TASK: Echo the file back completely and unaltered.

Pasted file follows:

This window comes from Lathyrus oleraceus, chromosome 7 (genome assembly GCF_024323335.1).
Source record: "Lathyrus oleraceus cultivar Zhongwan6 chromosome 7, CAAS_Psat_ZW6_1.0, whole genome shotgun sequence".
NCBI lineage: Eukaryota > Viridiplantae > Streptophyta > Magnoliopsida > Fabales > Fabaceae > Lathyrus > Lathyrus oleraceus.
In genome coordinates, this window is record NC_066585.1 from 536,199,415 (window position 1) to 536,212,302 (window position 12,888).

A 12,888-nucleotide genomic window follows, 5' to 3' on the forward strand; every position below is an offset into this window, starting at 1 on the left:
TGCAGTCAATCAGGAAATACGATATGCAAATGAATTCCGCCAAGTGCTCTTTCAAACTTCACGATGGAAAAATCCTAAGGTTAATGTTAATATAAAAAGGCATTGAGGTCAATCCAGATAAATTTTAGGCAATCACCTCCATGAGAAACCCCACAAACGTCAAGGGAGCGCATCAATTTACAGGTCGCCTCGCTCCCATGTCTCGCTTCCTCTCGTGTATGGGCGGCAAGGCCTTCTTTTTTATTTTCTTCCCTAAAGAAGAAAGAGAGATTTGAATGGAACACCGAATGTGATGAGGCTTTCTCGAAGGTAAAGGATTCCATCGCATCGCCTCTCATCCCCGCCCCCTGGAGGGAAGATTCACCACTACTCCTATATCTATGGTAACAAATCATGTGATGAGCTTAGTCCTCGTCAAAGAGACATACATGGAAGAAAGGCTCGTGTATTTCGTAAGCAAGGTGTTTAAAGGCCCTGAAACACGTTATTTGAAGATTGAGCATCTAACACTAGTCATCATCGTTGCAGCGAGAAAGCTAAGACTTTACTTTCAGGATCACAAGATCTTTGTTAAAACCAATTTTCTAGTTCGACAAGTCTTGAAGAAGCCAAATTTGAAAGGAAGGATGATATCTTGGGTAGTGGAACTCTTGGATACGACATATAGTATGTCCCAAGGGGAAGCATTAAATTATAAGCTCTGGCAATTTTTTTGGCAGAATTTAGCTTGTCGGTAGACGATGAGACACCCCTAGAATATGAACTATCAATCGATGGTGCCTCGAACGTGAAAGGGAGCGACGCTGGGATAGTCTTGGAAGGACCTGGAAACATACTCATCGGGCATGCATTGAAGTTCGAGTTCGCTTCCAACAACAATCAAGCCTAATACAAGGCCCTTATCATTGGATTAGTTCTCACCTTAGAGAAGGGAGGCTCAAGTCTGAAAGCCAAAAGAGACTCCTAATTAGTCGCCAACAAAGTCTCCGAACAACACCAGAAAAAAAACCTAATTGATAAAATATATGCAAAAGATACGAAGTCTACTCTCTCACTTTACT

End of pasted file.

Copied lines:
This window comes from Lathyrus oleraceus, chromosome 7 (genome assembly GCF_024323335.1).
Source record: "Lathyrus oleraceus cultivar Zhongwan6 chromosome 7, CAAS_Psat_ZW6_1.0, whole genome shotgun sequence".
NCBI lineage: Eukaryota > Viridiplantae > Streptophyta > Magnoliopsida > Fabales > Fabaceae > Lathyrus > Lathyrus oleraceus.
In genome coordinates, this window is record NC_066585.1 from 536,199,415 (window position 1) to 536,212,302 (window position 12,888).

A 12,888-nucleotide genomic window follows, 5' to 3' on the forward strand; every position below is an offset into this window, starting at 1 on the left:
TGCAGTCAATCAGGAAATACGATATGCAAATGAATTCCGCCAAGTGCTCTTTCAAACTTCACGATGGAAAAATCCTAAGGTTAATGTTAATATAAAAAGGCATTGAGGTCAATCCAGATAAATTTTAGGCAATCACCTCCATGAGAAACCCCACAAACGTCAAGGGAGCGCATCAATTTACAGGTCGCCTCGCTCCCATGTCTCGCTTCCTCTCGTGTATGGGCGGCAAGGCCTTCTTTTTTATTTTCTTCCCTAAAGAAGAAAGAGAGATTTGAATGGAACACCGAATGTGATGAGGCTTTCTCGAAGGTAAAGGATTCCATCGCATCGCCTCTCATCCCCGCCCCCTGGAGGGAAGATTCACCACTACTCCTATATCTATGGTAACAAATCATGTGATGAGCTTAGTCCTCGTCAAAGAGACATACATGGAAGAAAGGCTCGTGTATTTCGTAAGCAAGGTGTTTAAAGGCCCTGAAACACGTTATTTGAAGATTGAGCATCTAACACTAGTCATCATCGTTGCAGCGAGAAAGCTAAGACTTTACTTTCAGGATCACAAGATCTTTGTTAAAACCAATTTTCTAGTTCGACAAGTCTTGAAGAAGCCAAATTTGAAAGGAAGGATGATATCTTGGGTAGTGGAACTCTTGGATACGACATATAGTATGTCCCAAGGGGAAGCATTAAATTATAAGCTCTGGCAATTTTTTTGGCAGAATTTAGCTTGTCGGTAGACGATGAGACACCCCTAGAATATGAACTATCAATCGATGGTGCCTCGAACGTGAAAGGGAGCGACGCTGGGATAGTCTTGGAAGGACCTGGAAACATACTCATCGGGCATGCATTGAAGTTCGAGTTCGCTTCCAACAACAATCAAGCCTAATACAAGGCCCTTATCATTGGATTAGTTCTCACCTTAGAGAAGGGAGGCTCAAGTCTGAAAGCCAAAAGAGACTCCTAATTAGTCGCCAACAAAGTCTCCGAACAACACCAGAAAAAAAACCTAATTGATAAAATATATGCAAAAGATACGAAGTCTACTCTCTCACTTTACT